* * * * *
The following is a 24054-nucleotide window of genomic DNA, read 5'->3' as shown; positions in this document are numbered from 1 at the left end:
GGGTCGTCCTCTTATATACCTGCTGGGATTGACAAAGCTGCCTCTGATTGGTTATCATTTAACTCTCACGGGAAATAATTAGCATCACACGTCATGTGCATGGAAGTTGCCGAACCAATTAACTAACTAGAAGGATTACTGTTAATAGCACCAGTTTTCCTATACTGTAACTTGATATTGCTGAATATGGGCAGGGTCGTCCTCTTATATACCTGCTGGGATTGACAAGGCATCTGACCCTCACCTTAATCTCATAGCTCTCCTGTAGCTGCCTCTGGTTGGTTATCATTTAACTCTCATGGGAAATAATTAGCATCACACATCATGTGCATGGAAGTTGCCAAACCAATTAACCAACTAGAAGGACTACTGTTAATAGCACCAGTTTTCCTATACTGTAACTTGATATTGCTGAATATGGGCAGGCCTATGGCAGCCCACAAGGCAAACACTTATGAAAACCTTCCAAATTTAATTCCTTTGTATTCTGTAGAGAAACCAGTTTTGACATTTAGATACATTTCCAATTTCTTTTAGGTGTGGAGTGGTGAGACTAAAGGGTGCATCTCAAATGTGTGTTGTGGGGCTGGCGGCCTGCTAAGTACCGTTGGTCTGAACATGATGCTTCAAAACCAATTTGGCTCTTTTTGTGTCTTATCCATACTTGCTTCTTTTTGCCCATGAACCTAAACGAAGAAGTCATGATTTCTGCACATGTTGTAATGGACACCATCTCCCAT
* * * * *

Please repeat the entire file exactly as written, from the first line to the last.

The following is a 24054-nucleotide window of genomic DNA, read 5'->3' as shown; positions in this document are numbered from 1 at the left end:
GGGTCGTCCTCTTATATACCTGCTGGGATTGACAAAGCTGCCTCTGATTGGTTATCATTTAACTCTCACGGGAAATAATTAGCATCACACGTCATGTGCATGGAAGTTGCCGAACCAATTAACTAACTAGAAGGATTACTGTTAATAGCACCAGTTTTCCTATACTGTAACTTGATATTGCTGAATATGGGCAGGGTCGTCCTCTTATATACCTGCTGGGATTGACAAGGCATCTGACCCTCACCTTAATCTCATAGCTCTCCTGTAGCTGCCTCTGGTTGGTTATCATTTAACTCTCATGGGAAATAATTAGCATCACACATCATGTGCATGGAAGTTGCCAAACCAATTAACCAACTAGAAGGACTACTGTTAATAGCACCAGTTTTCCTATACTGTAACTTGATATTGCTGAATATGGGCAGGCCTATGGCAGCCCACAAGGCAAACACTTATGAAAACCTTCCAAATTTAATTCCTTTGTATTCTGTAGAGAAACCAGTTTTGACATTTAGATACATTTCCAATTTCTTTTAGGTGTGGAGTGGTGAGACTAAAGGGTGCATCTCAAATGTGTGTTGTGGGGCTGGCGGCCTGCTAAGTACCGTTGGTCTGAACATGATGCTTCAAAACCAATTTGGCTCTTTTTGTGTCTTATCCATACTTGCTTCTTTTTGCCCATGAACCTAAACGAAGAAGTCATGATTTCTGCACATGTTGTAATGGACACCATCTCCCAT